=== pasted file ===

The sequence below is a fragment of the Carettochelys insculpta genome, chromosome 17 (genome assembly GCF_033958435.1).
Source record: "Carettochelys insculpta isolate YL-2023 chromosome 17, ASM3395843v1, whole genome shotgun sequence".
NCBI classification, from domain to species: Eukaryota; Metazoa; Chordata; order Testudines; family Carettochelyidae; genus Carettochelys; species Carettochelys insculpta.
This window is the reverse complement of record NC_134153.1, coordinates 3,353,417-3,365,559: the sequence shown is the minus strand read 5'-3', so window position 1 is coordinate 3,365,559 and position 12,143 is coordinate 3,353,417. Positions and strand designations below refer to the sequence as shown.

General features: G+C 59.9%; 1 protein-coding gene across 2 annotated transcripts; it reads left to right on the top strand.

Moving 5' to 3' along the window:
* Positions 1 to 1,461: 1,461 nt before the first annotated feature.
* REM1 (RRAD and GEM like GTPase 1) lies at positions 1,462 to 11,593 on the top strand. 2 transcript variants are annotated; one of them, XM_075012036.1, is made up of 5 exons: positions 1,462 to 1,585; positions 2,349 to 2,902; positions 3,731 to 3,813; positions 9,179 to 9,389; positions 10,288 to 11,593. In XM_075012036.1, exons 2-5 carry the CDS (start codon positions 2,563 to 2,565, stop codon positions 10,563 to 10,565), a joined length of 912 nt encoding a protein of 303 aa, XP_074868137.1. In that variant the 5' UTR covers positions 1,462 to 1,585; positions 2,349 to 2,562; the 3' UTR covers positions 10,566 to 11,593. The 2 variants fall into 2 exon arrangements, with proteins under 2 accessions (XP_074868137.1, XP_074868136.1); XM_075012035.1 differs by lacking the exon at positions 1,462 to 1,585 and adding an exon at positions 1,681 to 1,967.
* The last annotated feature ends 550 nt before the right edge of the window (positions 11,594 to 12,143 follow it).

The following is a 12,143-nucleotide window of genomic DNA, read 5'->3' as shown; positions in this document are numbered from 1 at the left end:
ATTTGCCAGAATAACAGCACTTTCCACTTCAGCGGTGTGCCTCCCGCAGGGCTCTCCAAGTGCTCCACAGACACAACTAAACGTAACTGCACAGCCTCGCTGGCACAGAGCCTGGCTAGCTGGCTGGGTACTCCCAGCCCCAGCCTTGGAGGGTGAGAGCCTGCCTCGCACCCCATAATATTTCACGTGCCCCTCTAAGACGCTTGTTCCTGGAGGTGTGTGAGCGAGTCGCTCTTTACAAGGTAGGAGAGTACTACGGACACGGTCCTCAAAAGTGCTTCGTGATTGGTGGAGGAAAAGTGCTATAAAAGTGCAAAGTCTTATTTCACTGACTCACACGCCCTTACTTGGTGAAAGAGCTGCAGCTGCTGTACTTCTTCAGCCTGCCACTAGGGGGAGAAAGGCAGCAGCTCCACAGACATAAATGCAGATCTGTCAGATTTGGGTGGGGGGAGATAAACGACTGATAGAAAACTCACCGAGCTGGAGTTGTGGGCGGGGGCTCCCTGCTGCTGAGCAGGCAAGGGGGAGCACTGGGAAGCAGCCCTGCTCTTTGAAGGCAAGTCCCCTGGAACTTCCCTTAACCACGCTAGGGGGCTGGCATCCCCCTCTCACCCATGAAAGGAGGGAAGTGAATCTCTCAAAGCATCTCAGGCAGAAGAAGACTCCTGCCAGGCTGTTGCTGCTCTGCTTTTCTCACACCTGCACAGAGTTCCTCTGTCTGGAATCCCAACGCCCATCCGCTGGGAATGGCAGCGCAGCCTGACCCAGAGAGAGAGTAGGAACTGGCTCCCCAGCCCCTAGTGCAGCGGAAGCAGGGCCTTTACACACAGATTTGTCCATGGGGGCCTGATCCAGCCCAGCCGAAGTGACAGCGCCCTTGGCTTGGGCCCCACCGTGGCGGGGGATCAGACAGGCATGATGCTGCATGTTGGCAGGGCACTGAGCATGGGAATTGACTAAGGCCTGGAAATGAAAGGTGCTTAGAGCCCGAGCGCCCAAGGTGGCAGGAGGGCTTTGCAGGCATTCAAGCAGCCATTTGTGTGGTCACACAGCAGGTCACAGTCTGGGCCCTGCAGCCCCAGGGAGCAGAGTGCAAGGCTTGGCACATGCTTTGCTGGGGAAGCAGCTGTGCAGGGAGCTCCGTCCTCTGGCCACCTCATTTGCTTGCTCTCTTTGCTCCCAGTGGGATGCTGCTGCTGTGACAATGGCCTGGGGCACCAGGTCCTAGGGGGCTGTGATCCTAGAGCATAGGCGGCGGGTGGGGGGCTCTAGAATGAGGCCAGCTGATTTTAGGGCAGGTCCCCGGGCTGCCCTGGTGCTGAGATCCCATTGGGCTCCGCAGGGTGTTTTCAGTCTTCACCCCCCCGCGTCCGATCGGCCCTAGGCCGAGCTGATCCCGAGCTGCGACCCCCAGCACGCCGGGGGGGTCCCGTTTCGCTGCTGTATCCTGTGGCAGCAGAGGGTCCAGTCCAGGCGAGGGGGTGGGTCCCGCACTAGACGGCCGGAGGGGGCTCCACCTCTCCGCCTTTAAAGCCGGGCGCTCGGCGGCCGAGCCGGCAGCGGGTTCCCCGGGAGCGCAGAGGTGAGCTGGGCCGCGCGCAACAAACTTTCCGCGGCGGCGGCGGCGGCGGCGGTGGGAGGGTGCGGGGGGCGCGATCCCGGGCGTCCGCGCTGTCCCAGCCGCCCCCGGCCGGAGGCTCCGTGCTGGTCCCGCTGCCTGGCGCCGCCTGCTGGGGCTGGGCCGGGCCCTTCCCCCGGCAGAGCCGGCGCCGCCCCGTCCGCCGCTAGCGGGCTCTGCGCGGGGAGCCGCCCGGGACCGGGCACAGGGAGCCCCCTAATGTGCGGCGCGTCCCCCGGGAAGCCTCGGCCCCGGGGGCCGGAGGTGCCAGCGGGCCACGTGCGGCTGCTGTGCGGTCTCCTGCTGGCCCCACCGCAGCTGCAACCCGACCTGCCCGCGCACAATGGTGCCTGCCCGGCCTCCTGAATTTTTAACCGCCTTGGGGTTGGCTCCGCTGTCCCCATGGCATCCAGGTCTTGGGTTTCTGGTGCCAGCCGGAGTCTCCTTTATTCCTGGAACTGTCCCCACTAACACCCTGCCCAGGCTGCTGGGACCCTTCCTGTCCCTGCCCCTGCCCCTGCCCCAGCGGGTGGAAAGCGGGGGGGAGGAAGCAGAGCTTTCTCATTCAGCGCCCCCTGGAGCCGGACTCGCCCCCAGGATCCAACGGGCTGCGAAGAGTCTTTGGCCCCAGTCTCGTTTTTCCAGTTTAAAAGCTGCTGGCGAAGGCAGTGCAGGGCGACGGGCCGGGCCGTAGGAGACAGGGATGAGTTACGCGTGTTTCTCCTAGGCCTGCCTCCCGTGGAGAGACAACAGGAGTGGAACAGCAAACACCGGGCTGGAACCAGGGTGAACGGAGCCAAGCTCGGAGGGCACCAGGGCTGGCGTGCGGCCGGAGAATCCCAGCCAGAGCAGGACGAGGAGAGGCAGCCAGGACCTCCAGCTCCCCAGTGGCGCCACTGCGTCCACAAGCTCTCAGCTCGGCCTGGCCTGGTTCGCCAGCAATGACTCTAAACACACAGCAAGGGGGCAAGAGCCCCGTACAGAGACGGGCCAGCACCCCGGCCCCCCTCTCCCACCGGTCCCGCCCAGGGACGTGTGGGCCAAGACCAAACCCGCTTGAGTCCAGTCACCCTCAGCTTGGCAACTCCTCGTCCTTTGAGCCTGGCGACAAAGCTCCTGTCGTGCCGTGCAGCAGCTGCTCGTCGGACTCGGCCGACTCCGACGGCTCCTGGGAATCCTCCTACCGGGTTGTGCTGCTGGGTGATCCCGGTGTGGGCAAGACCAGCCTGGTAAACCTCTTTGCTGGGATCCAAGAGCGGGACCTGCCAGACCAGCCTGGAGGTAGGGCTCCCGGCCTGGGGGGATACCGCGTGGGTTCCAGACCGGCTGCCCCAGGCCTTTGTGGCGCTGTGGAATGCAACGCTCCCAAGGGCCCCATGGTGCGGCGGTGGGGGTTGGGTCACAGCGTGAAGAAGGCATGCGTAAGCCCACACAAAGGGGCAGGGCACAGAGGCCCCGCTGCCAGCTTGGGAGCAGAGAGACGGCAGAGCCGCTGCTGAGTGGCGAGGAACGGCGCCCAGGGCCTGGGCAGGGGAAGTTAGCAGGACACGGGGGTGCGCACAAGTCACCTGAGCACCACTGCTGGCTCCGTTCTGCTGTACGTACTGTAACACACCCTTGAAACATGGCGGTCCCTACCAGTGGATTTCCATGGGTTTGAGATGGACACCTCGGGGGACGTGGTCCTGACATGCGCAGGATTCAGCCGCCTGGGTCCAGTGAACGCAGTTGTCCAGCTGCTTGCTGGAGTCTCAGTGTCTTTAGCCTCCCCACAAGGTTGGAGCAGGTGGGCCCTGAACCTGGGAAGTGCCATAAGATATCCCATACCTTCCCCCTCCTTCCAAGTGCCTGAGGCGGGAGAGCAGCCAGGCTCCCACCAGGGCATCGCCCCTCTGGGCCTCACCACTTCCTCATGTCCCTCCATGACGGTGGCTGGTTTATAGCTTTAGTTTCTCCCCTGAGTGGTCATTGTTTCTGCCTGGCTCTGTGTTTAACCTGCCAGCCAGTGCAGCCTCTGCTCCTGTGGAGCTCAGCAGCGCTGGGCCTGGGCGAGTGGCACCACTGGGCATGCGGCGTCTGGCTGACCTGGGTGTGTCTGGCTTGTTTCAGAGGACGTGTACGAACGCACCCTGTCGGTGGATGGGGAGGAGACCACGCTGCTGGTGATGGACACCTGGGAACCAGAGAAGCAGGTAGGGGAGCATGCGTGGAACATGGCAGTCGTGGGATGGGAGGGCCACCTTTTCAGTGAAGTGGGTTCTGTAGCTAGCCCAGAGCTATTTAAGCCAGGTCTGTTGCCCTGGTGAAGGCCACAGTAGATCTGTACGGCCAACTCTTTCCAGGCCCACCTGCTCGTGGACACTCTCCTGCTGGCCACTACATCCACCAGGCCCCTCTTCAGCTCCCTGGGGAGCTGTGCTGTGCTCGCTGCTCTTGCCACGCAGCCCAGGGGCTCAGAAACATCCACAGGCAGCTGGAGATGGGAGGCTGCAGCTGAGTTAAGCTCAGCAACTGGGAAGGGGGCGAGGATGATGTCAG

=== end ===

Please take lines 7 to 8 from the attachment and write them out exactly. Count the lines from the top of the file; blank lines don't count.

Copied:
* Positions 1 to 1,461: 1,461 nt before the first annotated feature.
* REM1 (RRAD and GEM like GTPase 1) lies at positions 1,462 to 11,593 on the top strand. 2 transcript variants are annotated; one of them, XM_075012036.1, is made up of 5 exons: positions 1,462 to 1,585; positions 2,349 to 2,902; positions 3,731 to 3,813; positions 9,179 to 9,389; positions 10,288 to 11,593. In XM_075012036.1, exons 2-5 carry the CDS (start codon positions 2,563 to 2,565, stop codon positions 10,563 to 10,565), a joined length of 912 nt encoding a protein of 303 aa, XP_074868137.1. In that variant the 5' UTR covers positions 1,462 to 1,585; positions 2,349 to 2,562; the 3' UTR covers positions 10,566 to 11,593. The 2 variants fall into 2 exon arrangements, with proteins under 2 accessions (XP_074868137.1, XP_074868136.1); XM_075012035.1 differs by lacking the exon at positions 1,462 to 1,585 and adding an exon at positions 1,681 to 1,967.